Tuesday, November 27, 2007

Vanity Fair takes creative nonfiction to a whole new level

I picked up the November issue of Vanity Fair a few weeks ago, and the content reflects why this is one of my favorite magazines. The cover shot of the late president John F. Kennedy and his wife Jackie stopped me in my tracks in the bookstore. It’s a remarkable photograph by Richard Avedon, perfectly capturing the crinkles around Kennedy’s eyes when he smiled, and evoking instant recall of Camelot, something we Americans aren’t likely to experience again anytime soon.

The cover feature includes excerpts from the journals of the late Arthur M. Schlesinger, Jr. We get a fly-on-the-wall view of the president’s inner circle and the president’s state of mind. One entry dated January 10, 1963, recounts Kennedy’s comments about the “candor of wives.” The president noted that if a wife said something in Washington, D. C., everyone assumed she was saying what her husband really thought. “Last night,” Kennedy said, “I suddenly heard Jackie telling [Andre] Malraux that she thought [German chancellor Konrad] Adenauer was ‘un peu gaga.’ I am sure this has already been reported to Paris as my opinion.”

The VF content is drawn from exclusive images by Avedon and text by Shannon Thomas Perich, part of the new book The Kennedys: Portrait of a Family. Images in the VF feature are mesmerizing. I think only the late president Ronald Reagan came anywhere close to evoking the spell JFK could cast, and no one has really topped him.

There’s a bonus in the magazine, in the form of an article about Lou Pearlman who fled his Orlando mansion in January, accused of embezzling more than $300 million. “Pearlman’s passion for boy bands was also a passion for boys,” writes Bryan Burrough.Pearlman founded the Backstreet Boys and 'NSync, among other bands. Burrough’s article reads like a mini-novel, keeping the reader flipping the page and regretting there has to be an end. Fascinating piece by a very talented writer. (Sidenote: why does stuff like this always happen in Florida?)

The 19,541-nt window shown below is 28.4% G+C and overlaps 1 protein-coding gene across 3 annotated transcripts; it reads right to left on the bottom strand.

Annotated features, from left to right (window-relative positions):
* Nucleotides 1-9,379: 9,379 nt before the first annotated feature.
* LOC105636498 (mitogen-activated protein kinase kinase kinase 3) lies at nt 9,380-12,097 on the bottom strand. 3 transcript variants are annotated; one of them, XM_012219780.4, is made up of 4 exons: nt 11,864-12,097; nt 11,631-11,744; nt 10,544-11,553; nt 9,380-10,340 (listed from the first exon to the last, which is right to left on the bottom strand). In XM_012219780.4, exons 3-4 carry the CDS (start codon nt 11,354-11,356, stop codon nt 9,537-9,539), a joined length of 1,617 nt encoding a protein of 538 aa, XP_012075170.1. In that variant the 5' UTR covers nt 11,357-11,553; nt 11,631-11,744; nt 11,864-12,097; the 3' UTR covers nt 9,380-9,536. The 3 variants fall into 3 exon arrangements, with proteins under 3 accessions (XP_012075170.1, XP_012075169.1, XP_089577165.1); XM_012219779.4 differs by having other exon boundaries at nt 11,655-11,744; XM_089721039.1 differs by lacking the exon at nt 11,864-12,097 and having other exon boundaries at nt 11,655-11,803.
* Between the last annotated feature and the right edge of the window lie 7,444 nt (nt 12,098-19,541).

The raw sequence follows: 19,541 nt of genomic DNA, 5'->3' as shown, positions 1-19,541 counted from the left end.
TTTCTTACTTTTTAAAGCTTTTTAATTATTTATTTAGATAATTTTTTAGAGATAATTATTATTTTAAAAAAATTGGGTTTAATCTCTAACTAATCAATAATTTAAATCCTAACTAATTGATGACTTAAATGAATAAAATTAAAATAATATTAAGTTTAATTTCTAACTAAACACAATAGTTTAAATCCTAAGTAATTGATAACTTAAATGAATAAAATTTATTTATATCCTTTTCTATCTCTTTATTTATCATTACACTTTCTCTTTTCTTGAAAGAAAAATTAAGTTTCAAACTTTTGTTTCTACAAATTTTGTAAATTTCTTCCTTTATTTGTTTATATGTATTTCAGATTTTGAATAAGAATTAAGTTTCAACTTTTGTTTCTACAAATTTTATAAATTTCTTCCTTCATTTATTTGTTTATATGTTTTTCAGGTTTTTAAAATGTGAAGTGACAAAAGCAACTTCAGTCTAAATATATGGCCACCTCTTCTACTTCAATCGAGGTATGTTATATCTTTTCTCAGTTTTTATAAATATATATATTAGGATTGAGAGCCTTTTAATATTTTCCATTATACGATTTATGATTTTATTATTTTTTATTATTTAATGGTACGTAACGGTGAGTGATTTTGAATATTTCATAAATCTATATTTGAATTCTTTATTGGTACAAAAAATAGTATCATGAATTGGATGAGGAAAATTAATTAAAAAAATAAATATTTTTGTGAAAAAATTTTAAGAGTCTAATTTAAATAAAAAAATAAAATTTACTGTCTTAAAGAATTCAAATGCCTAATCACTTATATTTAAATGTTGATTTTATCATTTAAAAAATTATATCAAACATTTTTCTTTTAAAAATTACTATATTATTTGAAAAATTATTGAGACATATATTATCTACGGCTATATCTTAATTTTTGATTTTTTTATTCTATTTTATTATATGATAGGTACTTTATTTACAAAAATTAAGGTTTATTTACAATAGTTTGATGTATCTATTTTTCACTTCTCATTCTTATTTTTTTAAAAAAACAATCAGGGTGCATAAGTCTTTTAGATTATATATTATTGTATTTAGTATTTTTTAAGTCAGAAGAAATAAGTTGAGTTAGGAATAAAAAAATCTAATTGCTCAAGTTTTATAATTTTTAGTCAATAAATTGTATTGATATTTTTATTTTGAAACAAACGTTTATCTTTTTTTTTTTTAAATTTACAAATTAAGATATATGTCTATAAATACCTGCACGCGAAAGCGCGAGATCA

There’s so much good work published now. Vanity Fair, despite annoying me with political posturing at times, never fails to impress me with the quality of their content. I might add that most publications in the marketplace often annoy me with political posturing, and the worst of those is Time.


Anonymous said...

I have a MAJOR problem Vanity Fair's publishing of the article about Lou Pearlman and of all the subsequent comments from the press and blogswhich occurred subsequent to it. Not ONCE has anyone seemed to realize the complete violation of victims' rights that have been perpetrated by the article. If it is true that Mr. Carter was mentioned by the article without HIS specific permission, then Mr. Carter ought to get a lawyer. I suspect that if the alleged victim of Mr. Pearlman's pedophilia had been a Joe Nobody getting on with his life the best way he knows how, and his name was brought up by a jeolous ex classmate or his estranged family, then the writer of the article and Vanity Fair would have kept his anonymity, respecting his own timing or need to be involved in the exposure of the pedophile. But Mr. Carter is a celebrity and as such, they have given him NO such respect or privacy. Shame on Vanity Fair!!!

Kay Day said...

Anonymous, thanks for weighing in. I think VF had to mention names, but then I don't like unnamed sources in investigative work.

You mention this:

Mr. Carter is a celebrity and as such, they have given him NO such respect or privacy.

Celebs just aren't going to have the level of privacy other professionals enjoy--that's why they're celebs.

And note that you can't sue someone for writing the truth, especially if it's documented by witnesses or other means.

That said, I sympathize with those victimized.

best, Kay